Fair Board approves PacAmp remodel

The Orange County Fair Board last week approved the first of a four-phase, $18.5-million remodeling project at the Pacific Amphitheatre.

Phase 1, which will cost $4.5 million, is set to begin in August 2012 and run through July 2013.

Work will be funded with cash reserves the board expects to have at the end of this year.

"The board decided it was important to pay with cash as we go," said OC Fair Board Chairman David Ellis. "That may change in the future, but for now, let's get the process started."

The amphitheater hasn't seen a major renovation since it was built in 1978 by Nathan Carter, Ellis said.

It's seen minor projects, such as the installations of an elevator for disabled patrons and a commercial kitchen backstage. It was also closed temporarily before reopening in 2003.

Overall, the renovation will see several additions and improvements to the amphitheater, including:

•A new entrance from the Orange County Fair side of the venue to integrate the Pacific Amphitheatre with the rest of the fairgrounds.

•Replacement of 8,500 existing seats and the addition of 2,000 Terrace level seats.

•Renovation of the box offices, restrooms and concession stands.

•New landscaping, hardscaping, waterscapes and walkways.

•New party decks at the top of the Terrace level.

•Additional backstage dressing rooms and more restrooms.

•The possible remodeling and relocation of the Memorial Gardens building.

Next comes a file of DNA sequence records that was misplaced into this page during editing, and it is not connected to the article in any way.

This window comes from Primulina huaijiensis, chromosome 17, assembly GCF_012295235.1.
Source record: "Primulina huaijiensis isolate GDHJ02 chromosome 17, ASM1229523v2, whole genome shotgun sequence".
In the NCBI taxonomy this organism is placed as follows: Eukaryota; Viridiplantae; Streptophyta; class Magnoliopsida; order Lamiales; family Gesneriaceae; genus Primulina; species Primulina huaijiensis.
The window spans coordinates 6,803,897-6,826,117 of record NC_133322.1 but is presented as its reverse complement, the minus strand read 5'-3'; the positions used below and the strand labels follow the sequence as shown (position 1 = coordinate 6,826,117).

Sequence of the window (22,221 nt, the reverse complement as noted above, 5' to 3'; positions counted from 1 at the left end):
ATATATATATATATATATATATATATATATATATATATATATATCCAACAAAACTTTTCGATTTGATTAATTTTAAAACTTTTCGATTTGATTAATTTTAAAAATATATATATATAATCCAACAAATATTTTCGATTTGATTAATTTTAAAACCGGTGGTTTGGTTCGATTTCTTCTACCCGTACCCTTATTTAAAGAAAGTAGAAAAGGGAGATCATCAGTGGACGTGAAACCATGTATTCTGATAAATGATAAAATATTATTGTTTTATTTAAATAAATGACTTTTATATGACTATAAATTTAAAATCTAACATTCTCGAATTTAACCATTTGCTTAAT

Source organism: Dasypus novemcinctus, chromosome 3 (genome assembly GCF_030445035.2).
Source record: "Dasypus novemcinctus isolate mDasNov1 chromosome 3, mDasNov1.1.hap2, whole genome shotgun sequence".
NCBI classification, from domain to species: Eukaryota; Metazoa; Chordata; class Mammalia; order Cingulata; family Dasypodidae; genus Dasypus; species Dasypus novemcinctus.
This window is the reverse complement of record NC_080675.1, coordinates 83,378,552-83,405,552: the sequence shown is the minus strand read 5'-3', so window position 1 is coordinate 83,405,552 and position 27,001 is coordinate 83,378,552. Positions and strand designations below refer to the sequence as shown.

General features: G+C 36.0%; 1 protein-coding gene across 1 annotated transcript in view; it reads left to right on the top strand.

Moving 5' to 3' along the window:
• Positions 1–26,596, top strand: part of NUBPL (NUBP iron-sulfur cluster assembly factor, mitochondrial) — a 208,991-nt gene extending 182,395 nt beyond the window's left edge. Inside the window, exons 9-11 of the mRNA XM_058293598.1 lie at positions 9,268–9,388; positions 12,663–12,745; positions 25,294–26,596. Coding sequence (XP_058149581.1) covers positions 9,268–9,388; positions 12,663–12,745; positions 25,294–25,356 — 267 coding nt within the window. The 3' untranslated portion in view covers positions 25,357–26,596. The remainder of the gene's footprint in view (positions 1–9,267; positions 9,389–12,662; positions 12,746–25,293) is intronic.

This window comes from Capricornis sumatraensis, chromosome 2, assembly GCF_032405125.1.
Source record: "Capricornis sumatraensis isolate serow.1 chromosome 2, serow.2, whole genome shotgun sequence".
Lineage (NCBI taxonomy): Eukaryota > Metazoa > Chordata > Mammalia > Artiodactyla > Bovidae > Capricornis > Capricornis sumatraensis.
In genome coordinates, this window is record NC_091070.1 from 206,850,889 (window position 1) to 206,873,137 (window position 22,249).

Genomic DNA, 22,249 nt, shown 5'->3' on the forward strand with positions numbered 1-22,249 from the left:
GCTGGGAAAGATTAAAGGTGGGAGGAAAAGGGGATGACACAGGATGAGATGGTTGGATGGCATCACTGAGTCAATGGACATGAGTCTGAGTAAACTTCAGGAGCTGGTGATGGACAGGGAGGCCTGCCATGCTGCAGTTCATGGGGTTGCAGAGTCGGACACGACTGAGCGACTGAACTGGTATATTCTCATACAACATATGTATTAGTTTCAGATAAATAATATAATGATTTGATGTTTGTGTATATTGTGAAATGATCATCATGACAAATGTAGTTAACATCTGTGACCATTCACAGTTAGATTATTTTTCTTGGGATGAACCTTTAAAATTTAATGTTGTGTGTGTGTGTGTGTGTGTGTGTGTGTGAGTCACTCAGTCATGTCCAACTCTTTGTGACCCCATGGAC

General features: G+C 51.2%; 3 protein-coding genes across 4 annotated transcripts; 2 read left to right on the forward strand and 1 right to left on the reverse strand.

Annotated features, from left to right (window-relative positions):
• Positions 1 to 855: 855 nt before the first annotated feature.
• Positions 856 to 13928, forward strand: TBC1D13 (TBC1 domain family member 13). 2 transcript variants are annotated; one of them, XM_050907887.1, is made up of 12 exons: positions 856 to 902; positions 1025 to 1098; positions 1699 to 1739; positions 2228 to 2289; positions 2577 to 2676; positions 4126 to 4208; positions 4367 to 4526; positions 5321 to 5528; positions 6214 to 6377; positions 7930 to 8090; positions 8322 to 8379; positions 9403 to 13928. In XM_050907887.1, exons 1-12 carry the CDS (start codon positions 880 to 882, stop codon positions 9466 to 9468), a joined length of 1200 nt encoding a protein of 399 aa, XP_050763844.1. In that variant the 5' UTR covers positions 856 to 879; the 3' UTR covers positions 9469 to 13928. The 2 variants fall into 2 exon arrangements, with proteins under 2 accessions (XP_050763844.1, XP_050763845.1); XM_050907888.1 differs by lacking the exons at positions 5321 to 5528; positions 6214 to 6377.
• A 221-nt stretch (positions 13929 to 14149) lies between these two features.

Also part of the project will be sound attenuation, ensuring that sound from the concerts doesn't disrupt surrounding neighbors — a once hot-button issue with nearby residents.

"As of now, we have not received one complaint since we reopened five or six years ago (in 2003)," Ellis said, something the board wants to keep that way.

Phase 1 will begin the early stages of the berm removal — a several-acre mound of earth at the back end of the venue. It also will include creating a new small entry and construction of several projects like retaining walls, monuments, ticket office locations and waterscapes and landscaping.

The Pacific Amphitheatre hosts a slew of big names each year. Past artists include the Steve Miller Band, Neon Trees, Melissa Etheridge, Weezer, Bill Cosby, Bob Dylan, Duran Duran and Selena Gomez.

Its 2011 summer concert series brought in $5 million, spokeswoman Robin Wachner said.

"The concert series during the fair will go on as planned," Ellis said. "The major concern was we needed to produce the concerts without disruption."

ATI Architecture, which has an office in Costa Mesa, handled the renderings and cost estimation of the entire remodel project. All work will be sent out for bid to comply with government laws regulating the state-owned fairgrounds.

The total project could take up to six years to finish, but "it's our desire to accelerate that," Ellis added.

The board also may look into sponsorships to help fund the project.

"We're always looking to try to secure sponsorships," Ellis said, noting that in past years sponsors have included Lexus and Jeep.

Costs of and funding for phases 2, 3 and 4 have yet to be voted on.

Having the renovation done in phases and over several years will help the board try to fund each phase in cash and without debt, ensure that the venue can still be used for concerts, reduce business interruption to the Fair and other big events as well as allow proper time for architectural, engineering and bidding processes.


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